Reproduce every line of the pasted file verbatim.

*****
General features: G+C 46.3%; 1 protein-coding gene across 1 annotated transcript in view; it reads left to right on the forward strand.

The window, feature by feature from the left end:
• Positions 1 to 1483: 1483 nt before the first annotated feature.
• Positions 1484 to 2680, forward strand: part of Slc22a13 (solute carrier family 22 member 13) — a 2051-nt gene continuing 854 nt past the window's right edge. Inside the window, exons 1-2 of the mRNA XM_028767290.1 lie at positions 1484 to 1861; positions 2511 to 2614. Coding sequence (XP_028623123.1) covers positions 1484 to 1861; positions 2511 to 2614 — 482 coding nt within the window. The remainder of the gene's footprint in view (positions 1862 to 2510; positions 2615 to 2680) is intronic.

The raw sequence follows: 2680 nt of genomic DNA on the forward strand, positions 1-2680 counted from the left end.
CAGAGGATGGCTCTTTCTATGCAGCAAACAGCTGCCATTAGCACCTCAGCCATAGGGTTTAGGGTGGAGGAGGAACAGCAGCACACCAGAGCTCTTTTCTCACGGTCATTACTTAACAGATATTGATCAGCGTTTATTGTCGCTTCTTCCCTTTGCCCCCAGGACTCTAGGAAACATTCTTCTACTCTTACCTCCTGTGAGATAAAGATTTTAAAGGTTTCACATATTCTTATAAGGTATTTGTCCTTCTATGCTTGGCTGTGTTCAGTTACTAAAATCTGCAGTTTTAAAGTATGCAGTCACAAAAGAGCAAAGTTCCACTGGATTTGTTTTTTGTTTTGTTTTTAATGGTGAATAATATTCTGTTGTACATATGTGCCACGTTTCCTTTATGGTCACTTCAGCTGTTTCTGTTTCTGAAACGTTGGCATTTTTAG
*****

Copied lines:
General features: G+C 46.3%; 1 protein-coding gene across 1 annotated transcript in view; it reads left to right on the forward strand.

The window, feature by feature from the left end:
• Positions 1 to 1483: 1483 nt before the first annotated feature.
• Positions 1484 to 2680, forward strand: part of Slc22a13 (solute carrier family 22 member 13) — a 2051-nt gene continuing 854 nt past the window's right edge. Inside the window, exons 1-2 of the mRNA XM_028767290.1 lie at positions 1484 to 1861; positions 2511 to 2614. Coding sequence (XP_028623123.1) covers positions 1484 to 1861; positions 2511 to 2614 — 482 coding nt within the window. The remainder of the gene's footprint in view (positions 1862 to 2510; positions 2615 to 2680) is intronic.

The raw sequence follows: 2680 nt of genomic DNA on the forward strand, positions 1-2680 counted from the left end.
CAGAGGATGGCTCTTTCTATGCAGCAAACAGCTGCCATTAGCACCTCAGCCATAGGGTTTAGGGTGGAGGAGGAACAGCAGCACACCAGAGCTCTTTTCTCACGGTCATTACTTAACAGATATTGATCAGCGTTTATTGTCGCTTCTTCCCTTTGCCCCCAGGACTCTAGGAAACATTCTTCTACTCTTACCTCCTGTGAGATAAAGATTTTAAAGGTTTCACATATTCTTATAAGGTATTTGTCCTTCTATGCTTGGCTGTGTTCAGTTACTAAAATCTGCAGTTTTAAAGTATGCAGTCACAAAAGAGCAAAGTTCCACTGGATTTGTTTTTTGTTTTGTTTTTAATGGTGAATAATATTCTGTTGTACATATGTGCCACGTTTCCTTTATGGTCACTTCAGCTGTTTCTGTTTCTGAAACGTTGGCATTTTTAG